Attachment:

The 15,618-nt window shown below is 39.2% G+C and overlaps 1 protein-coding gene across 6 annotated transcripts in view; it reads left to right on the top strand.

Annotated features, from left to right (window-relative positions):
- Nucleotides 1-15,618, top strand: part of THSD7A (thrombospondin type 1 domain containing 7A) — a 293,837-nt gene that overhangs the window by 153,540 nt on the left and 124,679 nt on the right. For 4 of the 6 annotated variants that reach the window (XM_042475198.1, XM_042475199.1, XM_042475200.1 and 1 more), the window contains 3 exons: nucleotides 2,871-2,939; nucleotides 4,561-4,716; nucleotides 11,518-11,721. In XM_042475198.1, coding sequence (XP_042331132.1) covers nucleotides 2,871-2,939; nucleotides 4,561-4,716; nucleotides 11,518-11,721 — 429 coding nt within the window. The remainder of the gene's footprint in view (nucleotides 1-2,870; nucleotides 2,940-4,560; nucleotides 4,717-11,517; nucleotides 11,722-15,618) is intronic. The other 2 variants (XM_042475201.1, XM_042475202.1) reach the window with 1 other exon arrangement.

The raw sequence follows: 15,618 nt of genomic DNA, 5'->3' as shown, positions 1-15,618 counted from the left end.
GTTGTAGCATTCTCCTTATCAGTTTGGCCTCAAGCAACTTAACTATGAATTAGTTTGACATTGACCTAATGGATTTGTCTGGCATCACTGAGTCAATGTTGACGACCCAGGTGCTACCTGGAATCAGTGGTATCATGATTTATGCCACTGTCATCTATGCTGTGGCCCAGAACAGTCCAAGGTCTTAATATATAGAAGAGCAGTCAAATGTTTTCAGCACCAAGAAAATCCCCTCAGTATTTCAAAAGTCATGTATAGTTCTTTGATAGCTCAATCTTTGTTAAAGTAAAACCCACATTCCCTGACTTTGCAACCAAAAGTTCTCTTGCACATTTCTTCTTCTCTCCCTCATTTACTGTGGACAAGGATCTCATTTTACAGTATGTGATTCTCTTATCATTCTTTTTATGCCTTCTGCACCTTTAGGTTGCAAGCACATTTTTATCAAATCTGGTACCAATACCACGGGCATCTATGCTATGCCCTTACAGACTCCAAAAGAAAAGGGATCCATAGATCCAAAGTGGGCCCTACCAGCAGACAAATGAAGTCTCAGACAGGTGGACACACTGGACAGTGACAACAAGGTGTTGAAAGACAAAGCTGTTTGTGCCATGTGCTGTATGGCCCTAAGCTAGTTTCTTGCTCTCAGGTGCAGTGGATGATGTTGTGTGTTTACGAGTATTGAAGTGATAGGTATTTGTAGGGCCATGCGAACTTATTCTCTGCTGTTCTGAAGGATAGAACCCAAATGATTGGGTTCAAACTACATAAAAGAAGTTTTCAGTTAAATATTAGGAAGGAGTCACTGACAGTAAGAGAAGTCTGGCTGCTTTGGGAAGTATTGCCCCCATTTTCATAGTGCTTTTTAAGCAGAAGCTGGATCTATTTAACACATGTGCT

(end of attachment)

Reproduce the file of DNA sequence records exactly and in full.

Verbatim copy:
The 15,618-nt window shown below is 39.2% G+C and overlaps 1 protein-coding gene across 6 annotated transcripts in view; it reads left to right on the top strand.

Annotated features, from left to right (window-relative positions):
- Nucleotides 1-15,618, top strand: part of THSD7A (thrombospondin type 1 domain containing 7A) — a 293,837-nt gene that overhangs the window by 153,540 nt on the left and 124,679 nt on the right. For 4 of the 6 annotated variants that reach the window (XM_042475198.1, XM_042475199.1, XM_042475200.1 and 1 more), the window contains 3 exons: nucleotides 2,871-2,939; nucleotides 4,561-4,716; nucleotides 11,518-11,721. In XM_042475198.1, coding sequence (XP_042331132.1) covers nucleotides 2,871-2,939; nucleotides 4,561-4,716; nucleotides 11,518-11,721 — 429 coding nt within the window. The remainder of the gene's footprint in view (nucleotides 1-2,870; nucleotides 2,940-4,560; nucleotides 4,717-11,517; nucleotides 11,722-15,618) is intronic. The other 2 variants (XM_042475201.1, XM_042475202.1) reach the window with 1 other exon arrangement.

The raw sequence follows: 15,618 nt of genomic DNA, 5'->3' as shown, positions 1-15,618 counted from the left end.
GTTGTAGCATTCTCCTTATCAGTTTGGCCTCAAGCAACTTAACTATGAATTAGTTTGACATTGACCTAATGGATTTGTCTGGCATCACTGAGTCAATGTTGACGACCCAGGTGCTACCTGGAATCAGTGGTATCATGATTTATGCCACTGTCATCTATGCTGTGGCCCAGAACAGTCCAAGGTCTTAATATATAGAAGAGCAGTCAAATGTTTTCAGCACCAAGAAAATCCCCTCAGTATTTCAAAAGTCATGTATAGTTCTTTGATAGCTCAATCTTTGTTAAAGTAAAACCCACATTCCCTGACTTTGCAACCAAAAGTTCTCTTGCACATTTCTTCTTCTCTCCCTCATTTACTGTGGACAAGGATCTCATTTTACAGTATGTGATTCTCTTATCATTCTTTTTATGCCTTCTGCACCTTTAGGTTGCAAGCACATTTTTATCAAATCTGGTACCAATACCACGGGCATCTATGCTATGCCCTTACAGACTCCAAAAGAAAAGGGATCCATAGATCCAAAGTGGGCCCTACCAGCAGACAAATGAAGTCTCAGACAGGTGGACACACTGGACAGTGACAACAAGGTGTTGAAAGACAAAGCTGTTTGTGCCATGTGCTGTATGGCCCTAAGCTAGTTTCTTGCTCTCAGGTGCAGTGGATGATGTTGTGTGTTTACGAGTATTGAAGTGATAGGTATTTGTAGGGCCATGCGAACTTATTCTCTGCTGTTCTGAAGGATAGAACCCAAATGATTGGGTTCAAACTACATAAAAGAAGTTTTCAGTTAAATATTAGGAAGGAGTCACTGACAGTAAGAGAAGTCTGGCTGCTTTGGGAAGTATTGCCCCCATTTTCATAGTGCTTTTTAAGCAGAAGCTGGATCTATTTAACACATGTGCT